Melissa Villaseñor Embraces Her Inner Child with Debut Print Editions

1xRUN is thrilled to welcome Melissa Villaseñor for her first limited print editions as part of our International Women’s Day collection! Best known as the first-ever Latina cast member of Saturday Night Live, the multitalented Villaseñor is also a stand-up comedian, voice actress, musician, and fine artist.

Her simplistic, spirited drawing style is an embrace of “the little Melissa”, nodding to Mexican folk art and Shel Silverstein. For Villaseñor, envisioning herself as a warm sun is to capture her desires and feelings of the moment, saving them for a rainy day. Read our exclusive interview below.

1xRUN: Tell us a little bit about these two pieces, anything immediate you would like us to highlight about this imagery?
Melissa Villaseñor:
These two drawings are created from my childlike side, the little Melissa. I drew the little girl with the sun in her mirror reflection on New Year’s morning while I was spending the night at my parents’ house. I felt positive thoughts swarm my head and heart as I drew this little girl seeing herself in the mirror as a sunny sun. I feel that when I am light, silly, filled with gratitude and joy, that I am a yellow warm sun. I visualize it as my body and it makes days lighter. Of course, I always want that feeling to stay.

The little doll is inspired by the one I got from my Grandma as a little girl. There is a funny story behind this doll. When I was very little, my Grandma got me the doll, but I said that she can keep it. So for many, many years, my grandma had it on top of her fridge. I can’t recall why the doll popped into my mind, but over the holiday break I went to visit my grandparents and I gave my grandma a print of this drawing, and she exchanged it for the doll. Now I have the doll at my house. I am so drawn to Mexican artists and the craftsmanship of these sweet dolls, and the figurines are so beautiful. I love vibrant colors, so I encourage folks to color her in bright colors if you’d like to!

1x: Were these images part of an ongoing series, or were they created for this International Women’s Day collection?
It was created for this particular collection, I knew that my art would be featured and I wanted some pieces that defined me in my light self and show my two different styles of drawing. The very simple one that reminds me of Shel Silverstein’s work, and the doll is how some of my work is very detailed with lines and dimensions.

1x: Tell us about your execution of this imagery.
I think the little girl with sun took probably only an hour. The doll however may have taken two. As I’ve been drawing more over the past years, I can finish a piece in a few hours. I have a thing where, if I feel the emotion in that moment, I must complete it then and there. I’ve tried to finish pieces the next day or whenever I have time but the feeling has to be there. So I wait for another wave of emotion and motivation to draw it. Especially if I have no deadline. I just used Bristol Paper and pencil first to make the outline then I draw on top of the pencil with different size Faber Castell pens.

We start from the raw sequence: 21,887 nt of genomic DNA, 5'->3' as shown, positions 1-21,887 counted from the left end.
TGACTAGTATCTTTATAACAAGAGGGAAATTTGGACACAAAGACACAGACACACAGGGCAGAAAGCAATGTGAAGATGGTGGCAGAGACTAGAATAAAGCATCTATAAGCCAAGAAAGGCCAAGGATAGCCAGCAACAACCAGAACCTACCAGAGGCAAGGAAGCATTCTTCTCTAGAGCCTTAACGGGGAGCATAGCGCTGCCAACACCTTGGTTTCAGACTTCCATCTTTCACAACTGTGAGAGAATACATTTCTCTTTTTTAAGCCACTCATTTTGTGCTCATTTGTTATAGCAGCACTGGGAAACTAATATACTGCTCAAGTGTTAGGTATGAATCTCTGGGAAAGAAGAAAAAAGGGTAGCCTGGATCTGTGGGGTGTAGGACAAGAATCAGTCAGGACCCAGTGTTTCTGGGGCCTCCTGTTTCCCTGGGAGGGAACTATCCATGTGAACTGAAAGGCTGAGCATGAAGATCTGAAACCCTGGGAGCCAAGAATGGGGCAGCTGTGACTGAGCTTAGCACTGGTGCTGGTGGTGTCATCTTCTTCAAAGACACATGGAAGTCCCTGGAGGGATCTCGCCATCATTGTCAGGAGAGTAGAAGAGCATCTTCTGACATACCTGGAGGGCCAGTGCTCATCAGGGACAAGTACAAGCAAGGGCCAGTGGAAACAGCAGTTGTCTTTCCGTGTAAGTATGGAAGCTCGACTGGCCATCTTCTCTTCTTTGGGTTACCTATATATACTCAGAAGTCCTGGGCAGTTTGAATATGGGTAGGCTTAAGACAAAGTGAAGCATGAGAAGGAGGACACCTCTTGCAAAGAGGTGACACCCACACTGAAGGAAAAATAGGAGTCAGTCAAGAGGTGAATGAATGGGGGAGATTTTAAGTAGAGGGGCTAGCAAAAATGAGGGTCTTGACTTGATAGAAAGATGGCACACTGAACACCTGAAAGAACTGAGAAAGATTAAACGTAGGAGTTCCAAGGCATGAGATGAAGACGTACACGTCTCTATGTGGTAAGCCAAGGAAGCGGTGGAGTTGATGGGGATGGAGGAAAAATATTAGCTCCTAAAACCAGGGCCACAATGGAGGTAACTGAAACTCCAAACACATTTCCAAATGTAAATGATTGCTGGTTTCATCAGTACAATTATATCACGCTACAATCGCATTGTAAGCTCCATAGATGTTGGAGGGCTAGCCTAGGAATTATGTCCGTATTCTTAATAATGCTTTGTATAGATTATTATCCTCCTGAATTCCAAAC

1x: What were some of your earliest interactions with art growing up?
The earliest interactions for me with art was Shel Silverstein as a kid. I just loved the simplicity and emotion his work has. I also understood it. I didn’t have to overthink. Falling Up was the book I had and The Missing Piece. Then in high school I began doodling more in notebooks and I noticed I loved drawing lines. My Mom also was a fan of impressionist artists like George Seurat, who did the little dots in paintings. I found that so cool and different, and that makes sense for some pieces I do today that use a lot of tiny dots to give dimension and shape.

1x: Who were the prominent figures that played a role in your formation as an artist?
Shel Silverstein, Brandi Milne, Virginia Mori, Frida Khalo, Yoshitomo Nara.

“Everything On It” by Shel Silverstein

1x: What are some of the biggest challenges to being a working artist?
When I don’t feel it or when it doesn’t come out how I envisioned it in my mind. When I judge myself before even drawing it. Sometimes if I share the piece too early online or just sharing in general and someone says one thing or makes a joke on it it hurts my feelings cause it was a vulnerable piece I shared. I am known as a comedian so if a fan that doesn’t know me too well they see comedy and think I am being funny. But there has been such an awesome growing fan base that get my pieces and connect with them, and tell me how much it helps them to know they aren’t alone in feelings and thoughts.

1x: In what ways is the art industry becoming more (or less) accepting and equitable for women?
I’m still very much learning about the art world, but I think in general it’s all becoming more accepting for women identifying artists. I’ve always created whatever I felt my soul was desiring, and push to get my work out there whether in comedy, music, or art.

1x: What are some changes that you would like to see?
Way more female artists featured in museums and galleries, and for women to receive equal pay.

1x: What artists have inspired you in the past? Who are some woman-identifying artists that inspire you today?
Frida for sure. Today definitely Virginia Mori and Brandi Milne.

1x: What advice would you give to any aspiring artists?
To listen to your feelings. They give birth to the ideas and creations so don’t block the feelings. Let them flow. Create and know that with practice your work Keeps on getting better.

Follow Melissa Villaseñor on Instagram – @melissavart and @melissavcomedy